How do I know if I should stop eating wheat?
Between the uber-popular low-carb Dukan Diet and 17-Day Diet, plus the ever-growing aisles of gluten-free items at the grocery store, banishing wheat and gluten seems like a healthful choice.
But should you stop eating wheat and gluten?
Truth is, it depends.
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For most people, a gluten-free diet offers no benefits. (Gluten is a protein found in wheat, rye and barley.) In fact, a gluten-free diet may even bring unwanted results, such as nutritional deficiencies. And contrary to popular belief, there’s no evidence that a gluten-free diet leads to weight loss, nor is there even a plausible theory for why it would. Even worse for dieters, moving from “regular” processed foods to gluten-free ones may result in weight gain. “Lots of gluten-free products are higher in fat,” says Tricia Thompson, M.S., R.D., author of The Gluten-Free Nutrition Guide. “Pretzels, for instance—manufacturers add fat to give them better mouthfeel.” (Plus, these pretzels cost four times as much as “regular” ones.)
That said, gluten-free eating performs wonders for one group of people: those who have celiac disease, which is 1 in 133 Americans. And experts estimate that as many as 3 million Americans (about 1 percent of the population) have celiac disease, but only 10 percent have been diagnosed.
What is celiac disease? People with celiac disease can’t tolerate gluten. If they eat foods or use products containing gluten, their immune system responds by damaging the lining of the small intestine, where nutrients from food are absorbed. This damage to the small intestine decreases the absorption of all nutrients—resulting in an overall poor nutritional status. If not treated, a person with celiac disease can develop more severe nutritional deficiencies, such as osteoporosis (because of poor calcium absorption), iron-deficiency anemia or multiple other vitamin and mineral deficiencies.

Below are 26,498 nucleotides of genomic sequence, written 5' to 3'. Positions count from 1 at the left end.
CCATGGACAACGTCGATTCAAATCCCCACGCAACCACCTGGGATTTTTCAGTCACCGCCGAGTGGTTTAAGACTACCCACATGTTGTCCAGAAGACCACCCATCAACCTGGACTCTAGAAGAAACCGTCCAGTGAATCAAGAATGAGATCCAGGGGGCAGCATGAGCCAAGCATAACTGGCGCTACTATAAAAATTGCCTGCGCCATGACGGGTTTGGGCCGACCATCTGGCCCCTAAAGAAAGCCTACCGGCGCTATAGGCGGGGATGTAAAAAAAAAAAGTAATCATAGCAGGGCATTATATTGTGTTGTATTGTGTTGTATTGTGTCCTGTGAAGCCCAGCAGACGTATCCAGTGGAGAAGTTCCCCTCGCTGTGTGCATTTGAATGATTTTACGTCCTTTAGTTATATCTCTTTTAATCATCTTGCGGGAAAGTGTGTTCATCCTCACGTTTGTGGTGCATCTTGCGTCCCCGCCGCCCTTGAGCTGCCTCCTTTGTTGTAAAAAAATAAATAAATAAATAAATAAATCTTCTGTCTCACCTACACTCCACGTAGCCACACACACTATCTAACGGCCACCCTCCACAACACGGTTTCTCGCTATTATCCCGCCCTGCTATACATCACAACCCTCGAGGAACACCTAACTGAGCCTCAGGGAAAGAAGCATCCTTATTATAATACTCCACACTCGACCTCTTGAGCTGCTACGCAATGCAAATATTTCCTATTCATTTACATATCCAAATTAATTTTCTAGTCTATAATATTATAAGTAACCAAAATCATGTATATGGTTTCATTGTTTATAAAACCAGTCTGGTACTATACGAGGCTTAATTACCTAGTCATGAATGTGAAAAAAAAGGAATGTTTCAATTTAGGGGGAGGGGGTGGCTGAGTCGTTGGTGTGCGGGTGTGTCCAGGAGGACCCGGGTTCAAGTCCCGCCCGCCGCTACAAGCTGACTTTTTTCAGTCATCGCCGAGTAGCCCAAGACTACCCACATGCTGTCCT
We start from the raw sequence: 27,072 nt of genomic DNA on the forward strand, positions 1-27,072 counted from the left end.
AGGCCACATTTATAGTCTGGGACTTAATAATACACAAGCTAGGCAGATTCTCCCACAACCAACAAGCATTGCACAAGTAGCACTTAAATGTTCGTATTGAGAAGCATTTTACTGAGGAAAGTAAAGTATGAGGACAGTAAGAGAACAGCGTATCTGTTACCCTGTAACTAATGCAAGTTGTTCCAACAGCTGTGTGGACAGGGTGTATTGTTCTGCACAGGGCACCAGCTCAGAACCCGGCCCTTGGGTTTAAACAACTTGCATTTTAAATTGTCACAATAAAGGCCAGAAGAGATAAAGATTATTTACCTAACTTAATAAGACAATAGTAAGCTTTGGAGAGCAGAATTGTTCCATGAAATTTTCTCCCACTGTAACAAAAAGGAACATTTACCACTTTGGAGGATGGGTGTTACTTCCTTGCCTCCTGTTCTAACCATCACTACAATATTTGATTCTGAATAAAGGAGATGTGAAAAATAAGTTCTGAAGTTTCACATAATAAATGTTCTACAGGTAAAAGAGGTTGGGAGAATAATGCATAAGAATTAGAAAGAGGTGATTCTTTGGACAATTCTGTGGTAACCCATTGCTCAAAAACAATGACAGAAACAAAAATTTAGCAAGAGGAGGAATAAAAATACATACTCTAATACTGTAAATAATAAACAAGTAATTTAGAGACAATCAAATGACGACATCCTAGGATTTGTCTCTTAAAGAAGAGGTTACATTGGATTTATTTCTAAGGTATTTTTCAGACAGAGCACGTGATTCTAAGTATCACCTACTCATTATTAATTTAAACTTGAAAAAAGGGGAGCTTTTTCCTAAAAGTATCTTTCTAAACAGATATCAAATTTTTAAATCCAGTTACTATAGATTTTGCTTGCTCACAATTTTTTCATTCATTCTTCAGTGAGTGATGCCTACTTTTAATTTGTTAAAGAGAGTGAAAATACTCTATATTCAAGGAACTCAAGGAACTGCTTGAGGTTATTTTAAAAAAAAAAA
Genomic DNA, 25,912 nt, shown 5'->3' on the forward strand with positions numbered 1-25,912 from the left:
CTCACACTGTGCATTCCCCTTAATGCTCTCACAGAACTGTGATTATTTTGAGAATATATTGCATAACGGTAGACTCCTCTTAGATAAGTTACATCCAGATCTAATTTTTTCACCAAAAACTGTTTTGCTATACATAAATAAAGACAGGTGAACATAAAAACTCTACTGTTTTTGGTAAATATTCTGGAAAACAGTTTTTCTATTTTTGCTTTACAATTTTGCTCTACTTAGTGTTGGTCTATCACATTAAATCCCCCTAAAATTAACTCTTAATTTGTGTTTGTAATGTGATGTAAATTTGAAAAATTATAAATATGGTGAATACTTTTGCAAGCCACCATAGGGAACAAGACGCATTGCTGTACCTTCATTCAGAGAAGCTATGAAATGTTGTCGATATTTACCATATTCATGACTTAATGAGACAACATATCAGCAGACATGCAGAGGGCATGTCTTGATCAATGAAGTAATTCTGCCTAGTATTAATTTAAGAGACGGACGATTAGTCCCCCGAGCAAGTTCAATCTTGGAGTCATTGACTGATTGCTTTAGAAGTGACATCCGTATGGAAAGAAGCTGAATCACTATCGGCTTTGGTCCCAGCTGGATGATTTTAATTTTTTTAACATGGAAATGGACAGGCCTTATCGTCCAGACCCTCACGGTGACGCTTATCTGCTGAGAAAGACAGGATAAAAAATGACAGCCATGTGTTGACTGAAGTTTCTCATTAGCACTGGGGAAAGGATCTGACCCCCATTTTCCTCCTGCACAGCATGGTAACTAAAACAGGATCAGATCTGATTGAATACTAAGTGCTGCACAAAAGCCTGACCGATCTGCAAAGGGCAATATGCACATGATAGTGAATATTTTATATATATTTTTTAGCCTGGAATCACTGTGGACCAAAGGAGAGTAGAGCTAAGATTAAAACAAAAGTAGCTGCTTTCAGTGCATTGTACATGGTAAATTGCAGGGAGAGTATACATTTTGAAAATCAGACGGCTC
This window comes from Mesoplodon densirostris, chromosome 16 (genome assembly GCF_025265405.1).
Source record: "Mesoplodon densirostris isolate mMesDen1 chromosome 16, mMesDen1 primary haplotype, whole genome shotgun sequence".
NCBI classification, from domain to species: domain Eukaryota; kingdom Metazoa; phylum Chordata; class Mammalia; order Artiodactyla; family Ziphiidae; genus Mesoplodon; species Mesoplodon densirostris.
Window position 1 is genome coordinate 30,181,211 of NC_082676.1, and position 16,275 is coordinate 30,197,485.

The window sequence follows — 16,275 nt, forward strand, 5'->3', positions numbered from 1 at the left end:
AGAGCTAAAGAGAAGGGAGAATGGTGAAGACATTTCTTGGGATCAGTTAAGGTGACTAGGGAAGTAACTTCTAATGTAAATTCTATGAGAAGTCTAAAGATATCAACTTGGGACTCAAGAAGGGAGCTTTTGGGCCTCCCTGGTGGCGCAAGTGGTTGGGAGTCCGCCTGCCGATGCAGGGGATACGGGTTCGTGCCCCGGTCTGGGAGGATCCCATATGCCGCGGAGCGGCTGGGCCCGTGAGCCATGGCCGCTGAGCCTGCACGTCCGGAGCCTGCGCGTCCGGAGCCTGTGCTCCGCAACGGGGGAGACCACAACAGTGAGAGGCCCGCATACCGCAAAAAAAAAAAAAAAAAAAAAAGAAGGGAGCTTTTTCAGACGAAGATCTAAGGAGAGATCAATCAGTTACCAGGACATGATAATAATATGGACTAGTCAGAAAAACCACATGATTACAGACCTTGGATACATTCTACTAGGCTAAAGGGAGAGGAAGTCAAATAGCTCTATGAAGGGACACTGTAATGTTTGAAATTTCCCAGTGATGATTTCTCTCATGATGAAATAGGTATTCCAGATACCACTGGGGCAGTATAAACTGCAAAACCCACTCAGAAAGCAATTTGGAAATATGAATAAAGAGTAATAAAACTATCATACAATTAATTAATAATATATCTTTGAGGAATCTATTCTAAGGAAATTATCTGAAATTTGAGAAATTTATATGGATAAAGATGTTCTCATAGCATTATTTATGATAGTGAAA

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There are also people who may be sensitive to gluten without having celiac disease. This condition, known as “gluten intolerance,” isn’t well understood: people with gluten intolerance experience symptoms when eating gluten-containing foods and they usually feel better after removing gluten from their diet, but they don’t have the damage to their small intestines seen in celiac disease. (Find recipes, expert tips and articles for all you need to know about eating a healthy gluten-free diet here.)
If you are experiencing unexplained gastric distress or other symptoms (irritability, tiredness, weight loss) of celiac disease, you should talk to your doctor before you begin eliminating all gluten-containing foods. Your doctor should first determine whether you have celiac disease or whether your symptoms are caused by some other food intolerance or allergy. You’ll need a full medical workup and, to definitively diagnose celiac disease, a blood test and a biopsy of the small intestine.
Of all the misconceptions about gluten-free diets, the most dangerous is that you can self-diagnose celiac disease. If you go gluten-free, the antibodies (created when a person with celiac disease consumes gluten) that doctors screen for in the blood disappear. You may need to go back to eating gluten for several months to be properly tested.